Monday, 12 March 2018

Regulatory Update


Below is a quick update on where things have gotten too from a regulatory perspective. 

Canterbury

2017 saw Environment Canterbury (ECan) introduce Good Management Practices (GMP) into its Land and Water Plan framework.  This is known as Plan Change 5.  Plan Change 5 also introduced the Waitaki specific nutrient management rules.  The decisions on the plan were appealed by a number of parties, particularly in relation to how the irrigation and fertiliser GMP’s were being treated in the Farm Portal (the online tool developed to determine exactly what GMP is at a farm level).  Appeals are still yet to be resolved, and therefore, it is likely to be mid-2018 before this plan is made operative.

Plan Change 2, which is specific to the Hinds Plains region, is also still under appeal, however, Plan Change 3, which is specific to the South Canterbury Coastal Streams area, had all its appeals resolved in November 2017, and is now fully operative.

ECan has also been doing a big push in the areas where a consent to farm is required, to encourage those who need one to go through the process.  There has been a good response to this (contrary to the opinion of Dr. Mike Joy) as the process is new to many, and requires professional help and a change in mindset for many.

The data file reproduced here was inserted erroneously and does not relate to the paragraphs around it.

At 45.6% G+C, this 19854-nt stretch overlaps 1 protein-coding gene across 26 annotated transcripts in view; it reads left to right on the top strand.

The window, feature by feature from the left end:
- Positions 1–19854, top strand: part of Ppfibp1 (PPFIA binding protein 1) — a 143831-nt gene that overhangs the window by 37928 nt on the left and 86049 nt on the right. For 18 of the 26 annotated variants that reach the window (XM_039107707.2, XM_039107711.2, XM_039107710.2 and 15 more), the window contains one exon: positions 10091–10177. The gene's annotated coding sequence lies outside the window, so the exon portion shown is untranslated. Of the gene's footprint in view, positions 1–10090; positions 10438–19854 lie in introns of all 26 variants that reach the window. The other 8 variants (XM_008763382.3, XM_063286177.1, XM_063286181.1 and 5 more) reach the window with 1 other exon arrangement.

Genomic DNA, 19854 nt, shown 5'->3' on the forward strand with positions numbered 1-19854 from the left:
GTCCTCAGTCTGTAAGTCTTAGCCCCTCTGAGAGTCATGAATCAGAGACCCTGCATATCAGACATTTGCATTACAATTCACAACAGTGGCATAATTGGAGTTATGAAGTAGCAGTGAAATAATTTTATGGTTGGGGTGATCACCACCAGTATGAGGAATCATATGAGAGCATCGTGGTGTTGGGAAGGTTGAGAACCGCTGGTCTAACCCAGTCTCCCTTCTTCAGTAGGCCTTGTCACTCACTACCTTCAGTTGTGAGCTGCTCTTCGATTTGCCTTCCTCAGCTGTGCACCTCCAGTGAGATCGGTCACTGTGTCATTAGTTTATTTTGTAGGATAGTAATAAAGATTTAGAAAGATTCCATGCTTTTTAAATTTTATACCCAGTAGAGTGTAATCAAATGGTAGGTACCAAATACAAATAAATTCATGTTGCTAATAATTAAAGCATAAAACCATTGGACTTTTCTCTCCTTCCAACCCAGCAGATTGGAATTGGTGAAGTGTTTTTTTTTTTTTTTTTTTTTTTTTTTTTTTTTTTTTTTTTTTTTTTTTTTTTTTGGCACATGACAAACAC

Otago

Otago’s nutrient management rules are now two years away from kicking in (the date is 1 April 2020).  Otago Regional Council has been encouraging farmers to get their Overseer done.  They have also taken the initiative in the more sensitive catchments such as the Kakanui, and have been providing resources and funding to assist with this.
 
Southland

Southland’s Land and Water Plan is nearing the completion of hearings.  Council gave its reply report and recommendations (a summary of all the information and submissions presented to the hearings panel, and answers to all questions from the panel during the hearing) in November 2017.  Watch this space.

Horizons

Horizons One Plan struck a major hurdle in early 2017, with the Environment Court deciding that the way in which the Council was implementing its plan was not what the plan actually said.  This has left the council with a plan that effectively doesn’t practically work as it was written, and wondering what to do now.  Implementing the plan as written creates a massive cost to farmers and other consent holders, and doesn’t necessarily achieve the desired water quality outcomes.  Given this, in August 2017, the council voted to investigate the possibility of a partial plan change.  However, this will not be a quick or easy process as it is both a legal and public process.

Hawkes Bay

Irrigators in the Tukituki catchment are left high and dry (literally) after the Ruataniwha Dam project is put on the shelf indefinitely.  The Tukutuki River minimum flow is still going up, and without the dam to augment and flush the river, the increase in minimum flow will mean the possibility of severe restrictions for irrigators in this catchment.  Effectively, the raise in minimum flow was coupled with the dam, but the impacts of de-coupling are now about to be realised.

Gisborne